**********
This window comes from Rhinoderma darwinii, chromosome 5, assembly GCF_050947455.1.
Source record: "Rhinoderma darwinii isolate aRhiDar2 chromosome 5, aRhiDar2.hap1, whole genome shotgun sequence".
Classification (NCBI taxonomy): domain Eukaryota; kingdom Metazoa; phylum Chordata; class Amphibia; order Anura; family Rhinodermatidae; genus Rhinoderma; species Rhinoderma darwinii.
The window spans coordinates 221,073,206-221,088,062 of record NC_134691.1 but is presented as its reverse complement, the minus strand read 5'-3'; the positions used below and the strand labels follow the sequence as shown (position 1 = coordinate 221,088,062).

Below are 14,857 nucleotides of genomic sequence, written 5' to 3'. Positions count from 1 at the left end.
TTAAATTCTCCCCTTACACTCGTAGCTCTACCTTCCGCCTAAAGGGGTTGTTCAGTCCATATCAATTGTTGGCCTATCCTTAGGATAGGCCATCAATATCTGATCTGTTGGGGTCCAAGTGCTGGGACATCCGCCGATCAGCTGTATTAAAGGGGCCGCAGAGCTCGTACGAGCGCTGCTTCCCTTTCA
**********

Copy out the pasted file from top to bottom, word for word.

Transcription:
This window comes from Rhinoderma darwinii, chromosome 5, assembly GCF_050947455.1.
Source record: "Rhinoderma darwinii isolate aRhiDar2 chromosome 5, aRhiDar2.hap1, whole genome shotgun sequence".
Classification (NCBI taxonomy): domain Eukaryota; kingdom Metazoa; phylum Chordata; class Amphibia; order Anura; family Rhinodermatidae; genus Rhinoderma; species Rhinoderma darwinii.
The window spans coordinates 221,073,206-221,088,062 of record NC_134691.1 but is presented as its reverse complement, the minus strand read 5'-3'; the positions used below and the strand labels follow the sequence as shown (position 1 = coordinate 221,088,062).

Below are 14,857 nucleotides of genomic sequence, written 5' to 3'. Positions count from 1 at the left end.
TTAAATTCTCCCCTTACACTCGTAGCTCTACCTTCCGCCTAAAGGGGTTGTTCAGTCCATATCAATTGTTGGCCTATCCTTAGGATAGGCCATCAATATCTGATCTGTTGGGGTCCAAGTGCTGGGACATCCGCCGATCAGCTGTATTAAAGGGGCCGCAGAGCTCGTACGAGCGCTGCTTCCCTTTCA